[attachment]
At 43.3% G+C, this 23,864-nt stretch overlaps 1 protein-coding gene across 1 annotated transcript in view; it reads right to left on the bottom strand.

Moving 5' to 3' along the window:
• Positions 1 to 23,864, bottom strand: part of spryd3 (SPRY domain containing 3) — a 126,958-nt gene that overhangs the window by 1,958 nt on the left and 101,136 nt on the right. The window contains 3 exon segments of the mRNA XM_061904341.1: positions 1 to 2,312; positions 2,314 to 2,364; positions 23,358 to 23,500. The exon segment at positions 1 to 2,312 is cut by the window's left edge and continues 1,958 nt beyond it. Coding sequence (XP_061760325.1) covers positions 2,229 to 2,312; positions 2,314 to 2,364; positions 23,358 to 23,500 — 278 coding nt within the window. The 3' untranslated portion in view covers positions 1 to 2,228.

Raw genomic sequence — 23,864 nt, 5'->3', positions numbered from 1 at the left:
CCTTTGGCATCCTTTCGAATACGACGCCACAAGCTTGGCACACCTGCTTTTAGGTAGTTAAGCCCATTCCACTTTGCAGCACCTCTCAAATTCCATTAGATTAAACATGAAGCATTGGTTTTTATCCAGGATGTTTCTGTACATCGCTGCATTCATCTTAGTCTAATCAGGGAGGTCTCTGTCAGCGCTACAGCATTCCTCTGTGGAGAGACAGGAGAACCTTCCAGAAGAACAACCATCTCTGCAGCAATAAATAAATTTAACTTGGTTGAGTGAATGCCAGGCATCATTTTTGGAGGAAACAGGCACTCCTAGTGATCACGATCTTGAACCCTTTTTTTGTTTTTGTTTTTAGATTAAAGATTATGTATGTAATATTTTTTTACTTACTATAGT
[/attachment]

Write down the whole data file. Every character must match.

At 43.3% G+C, this 23,864-nt stretch overlaps 1 protein-coding gene across 1 annotated transcript in view; it reads right to left on the bottom strand.

Moving 5' to 3' along the window:
• Positions 1 to 23,864, bottom strand: part of spryd3 (SPRY domain containing 3) — a 126,958-nt gene that overhangs the window by 1,958 nt on the left and 101,136 nt on the right. The window contains 3 exon segments of the mRNA XM_061904341.1: positions 1 to 2,312; positions 2,314 to 2,364; positions 23,358 to 23,500. The exon segment at positions 1 to 2,312 is cut by the window's left edge and continues 1,958 nt beyond it. Coding sequence (XP_061760325.1) covers positions 2,229 to 2,312; positions 2,314 to 2,364; positions 23,358 to 23,500 — 278 coding nt within the window. The 3' untranslated portion in view covers positions 1 to 2,228.

Raw genomic sequence — 23,864 nt, 5'->3', positions numbered from 1 at the left:
CCTTTGGCATCCTTTCGAATACGACGCCACAAGCTTGGCACACCTGCTTTTAGGTAGTTAAGCCCATTCCACTTTGCAGCACCTCTCAAATTCCATTAGATTAAACATGAAGCATTGGTTTTTATCCAGGATGTTTCTGTACATCGCTGCATTCATCTTAGTCTAATCAGGGAGGTCTCTGTCAGCGCTACAGCATTCCTCTGTGGAGAGACAGGAGAACCTTCCAGAAGAACAACCATCTCTGCAGCAATAAATAAATTTAACTTGGTTGAGTGAATGCCAGGCATCATTTTTGGAGGAAACAGGCACTCCTAGTGATCACGATCTTGAACCCTTTTTTTGTTTTTGTTTTTAGATTAAAGATTATGTATGTAATATTTTTTTACTTACTATAGT